Intentional: Search operators are words and symbols you can add to your search to help limit search results to those more likely to give you information you want. For example, if you type “site:corelaboratewa.org + research” into a Google search you are telling the search engine you want to search for the word “research” on the website corelaboratewa.org. You can use this technique anytime you want to search by just domans, too! An example might be “site:.gov + ‘Civil War’” to get sites about the Civil War, but only from .gov websites. Here are some examples of search operators that I’ve found especially beneficial in the classroom:
Accountable: Often we see projects where students have to find information from “reliable sources” or even more specifically, from .edu or .gov websites without clearly showing them how to find these sources. When we teach students these skills we are setting them up for future success researching on their own.
Time required: Spend 10-15 minutes at the beginning of the year when students are first going online and reinforce throughout the year.
2.Promote Copyright-Free Images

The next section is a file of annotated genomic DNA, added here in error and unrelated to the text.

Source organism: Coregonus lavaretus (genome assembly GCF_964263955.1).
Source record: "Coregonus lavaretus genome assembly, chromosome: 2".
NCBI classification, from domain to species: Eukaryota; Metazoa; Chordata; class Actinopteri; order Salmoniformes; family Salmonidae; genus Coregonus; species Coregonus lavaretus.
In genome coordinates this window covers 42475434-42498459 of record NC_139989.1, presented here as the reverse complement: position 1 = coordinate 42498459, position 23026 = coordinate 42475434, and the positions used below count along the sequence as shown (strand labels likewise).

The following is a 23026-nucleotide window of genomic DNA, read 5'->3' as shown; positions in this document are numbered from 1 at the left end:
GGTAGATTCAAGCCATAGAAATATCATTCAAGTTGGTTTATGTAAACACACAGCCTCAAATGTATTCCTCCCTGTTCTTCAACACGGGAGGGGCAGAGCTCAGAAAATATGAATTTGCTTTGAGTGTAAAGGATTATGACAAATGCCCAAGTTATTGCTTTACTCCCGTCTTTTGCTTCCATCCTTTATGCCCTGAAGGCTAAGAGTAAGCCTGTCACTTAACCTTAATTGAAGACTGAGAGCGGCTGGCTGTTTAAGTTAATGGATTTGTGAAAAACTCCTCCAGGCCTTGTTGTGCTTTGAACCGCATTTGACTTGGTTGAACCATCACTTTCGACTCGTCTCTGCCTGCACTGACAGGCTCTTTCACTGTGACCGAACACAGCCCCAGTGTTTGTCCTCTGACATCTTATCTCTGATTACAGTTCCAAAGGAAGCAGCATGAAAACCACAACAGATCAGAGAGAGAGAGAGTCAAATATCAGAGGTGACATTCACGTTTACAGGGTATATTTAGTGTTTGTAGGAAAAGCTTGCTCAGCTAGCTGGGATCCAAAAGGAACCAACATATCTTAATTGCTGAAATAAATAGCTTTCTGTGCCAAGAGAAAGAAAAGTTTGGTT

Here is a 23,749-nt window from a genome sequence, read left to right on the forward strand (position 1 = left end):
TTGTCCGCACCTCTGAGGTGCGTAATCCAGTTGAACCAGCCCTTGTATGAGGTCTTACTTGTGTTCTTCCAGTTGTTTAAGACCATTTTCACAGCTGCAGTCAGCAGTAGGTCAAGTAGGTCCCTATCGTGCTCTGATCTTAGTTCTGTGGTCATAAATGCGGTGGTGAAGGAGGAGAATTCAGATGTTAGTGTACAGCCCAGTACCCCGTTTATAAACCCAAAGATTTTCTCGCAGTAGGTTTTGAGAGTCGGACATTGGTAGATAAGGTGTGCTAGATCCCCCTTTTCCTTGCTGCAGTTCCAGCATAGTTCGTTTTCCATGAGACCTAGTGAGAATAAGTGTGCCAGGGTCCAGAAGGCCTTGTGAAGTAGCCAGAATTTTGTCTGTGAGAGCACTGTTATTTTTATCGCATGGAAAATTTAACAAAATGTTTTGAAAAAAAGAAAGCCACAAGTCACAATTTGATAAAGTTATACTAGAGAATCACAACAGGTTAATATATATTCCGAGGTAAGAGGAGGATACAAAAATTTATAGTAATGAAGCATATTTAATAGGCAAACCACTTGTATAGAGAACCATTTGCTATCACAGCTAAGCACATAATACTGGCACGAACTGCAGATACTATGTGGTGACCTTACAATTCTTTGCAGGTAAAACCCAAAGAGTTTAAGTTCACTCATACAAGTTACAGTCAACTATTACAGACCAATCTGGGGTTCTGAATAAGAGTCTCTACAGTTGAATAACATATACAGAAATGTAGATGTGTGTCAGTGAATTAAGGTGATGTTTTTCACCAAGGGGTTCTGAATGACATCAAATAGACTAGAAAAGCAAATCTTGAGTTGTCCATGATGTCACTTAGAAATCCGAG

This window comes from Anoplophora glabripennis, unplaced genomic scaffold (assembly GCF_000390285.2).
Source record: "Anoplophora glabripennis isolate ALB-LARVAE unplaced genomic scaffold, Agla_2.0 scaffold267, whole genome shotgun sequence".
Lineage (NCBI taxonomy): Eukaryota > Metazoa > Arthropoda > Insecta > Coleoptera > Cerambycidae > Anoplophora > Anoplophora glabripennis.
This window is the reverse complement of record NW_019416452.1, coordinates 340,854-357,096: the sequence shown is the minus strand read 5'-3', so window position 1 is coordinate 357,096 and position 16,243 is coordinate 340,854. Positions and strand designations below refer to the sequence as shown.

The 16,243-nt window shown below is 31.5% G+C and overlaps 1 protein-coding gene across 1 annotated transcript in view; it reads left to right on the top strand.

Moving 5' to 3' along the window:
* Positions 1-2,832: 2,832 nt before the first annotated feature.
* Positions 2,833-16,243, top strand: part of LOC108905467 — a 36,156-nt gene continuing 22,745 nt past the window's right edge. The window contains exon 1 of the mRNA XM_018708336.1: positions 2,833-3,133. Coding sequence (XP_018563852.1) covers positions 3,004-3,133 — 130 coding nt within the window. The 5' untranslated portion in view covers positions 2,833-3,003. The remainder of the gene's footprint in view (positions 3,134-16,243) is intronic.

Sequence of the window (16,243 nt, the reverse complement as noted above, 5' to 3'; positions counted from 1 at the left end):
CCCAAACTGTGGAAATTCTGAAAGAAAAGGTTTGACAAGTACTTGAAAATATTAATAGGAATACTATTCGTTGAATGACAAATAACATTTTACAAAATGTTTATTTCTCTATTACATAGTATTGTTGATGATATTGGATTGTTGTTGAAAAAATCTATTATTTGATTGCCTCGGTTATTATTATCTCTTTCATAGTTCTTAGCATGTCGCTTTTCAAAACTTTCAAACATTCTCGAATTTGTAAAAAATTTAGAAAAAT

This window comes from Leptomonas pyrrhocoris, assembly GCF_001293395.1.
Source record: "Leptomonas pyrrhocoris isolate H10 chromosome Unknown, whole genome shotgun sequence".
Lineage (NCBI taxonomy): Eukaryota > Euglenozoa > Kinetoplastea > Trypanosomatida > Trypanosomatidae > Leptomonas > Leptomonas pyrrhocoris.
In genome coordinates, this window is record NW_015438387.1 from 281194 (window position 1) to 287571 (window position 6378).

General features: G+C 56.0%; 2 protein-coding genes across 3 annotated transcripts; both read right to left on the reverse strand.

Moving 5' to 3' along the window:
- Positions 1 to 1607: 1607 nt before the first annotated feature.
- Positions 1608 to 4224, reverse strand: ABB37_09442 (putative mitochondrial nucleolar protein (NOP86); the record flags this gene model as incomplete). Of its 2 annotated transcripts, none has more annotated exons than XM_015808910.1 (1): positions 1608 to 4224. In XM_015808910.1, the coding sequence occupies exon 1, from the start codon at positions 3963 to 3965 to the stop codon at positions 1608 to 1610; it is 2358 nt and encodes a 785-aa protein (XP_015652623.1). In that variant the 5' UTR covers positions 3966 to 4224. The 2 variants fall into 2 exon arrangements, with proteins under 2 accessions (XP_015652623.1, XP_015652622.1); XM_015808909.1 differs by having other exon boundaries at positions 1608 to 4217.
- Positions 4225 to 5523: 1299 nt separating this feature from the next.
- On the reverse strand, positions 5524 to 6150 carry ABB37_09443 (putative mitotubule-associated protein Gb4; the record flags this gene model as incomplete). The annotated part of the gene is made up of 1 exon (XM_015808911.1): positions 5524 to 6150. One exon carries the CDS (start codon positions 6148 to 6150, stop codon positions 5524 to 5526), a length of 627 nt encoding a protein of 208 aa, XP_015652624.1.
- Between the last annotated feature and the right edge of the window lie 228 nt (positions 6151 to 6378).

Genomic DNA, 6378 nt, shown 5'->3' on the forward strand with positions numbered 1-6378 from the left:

Intentional: Just because an image appears on the internet does not mean it is part of the public domain or falls under the category of fair use. It’s important as teachers that we share with students how to find copyright-free images and how to give credit to the creators of those images (also #3 below). Here are a few examples of websites you can visit to find high quality, copyright-free images: Unsplash, Pexels, Creative Commons Search, Pixabay, Burst by Shopify, Gratisography, Library of Congress Online
Accountable: Students need to be reminded often to cite images. Not only is it the legal thing to do, but it also gives recognition to the artist and helps others find the image. Remember that even if you do get an image from one of the sites above, you still need to leave a citation. It’s important as teachers that we also model appropriate image use. Figure 2, below, shows an example of citing an image.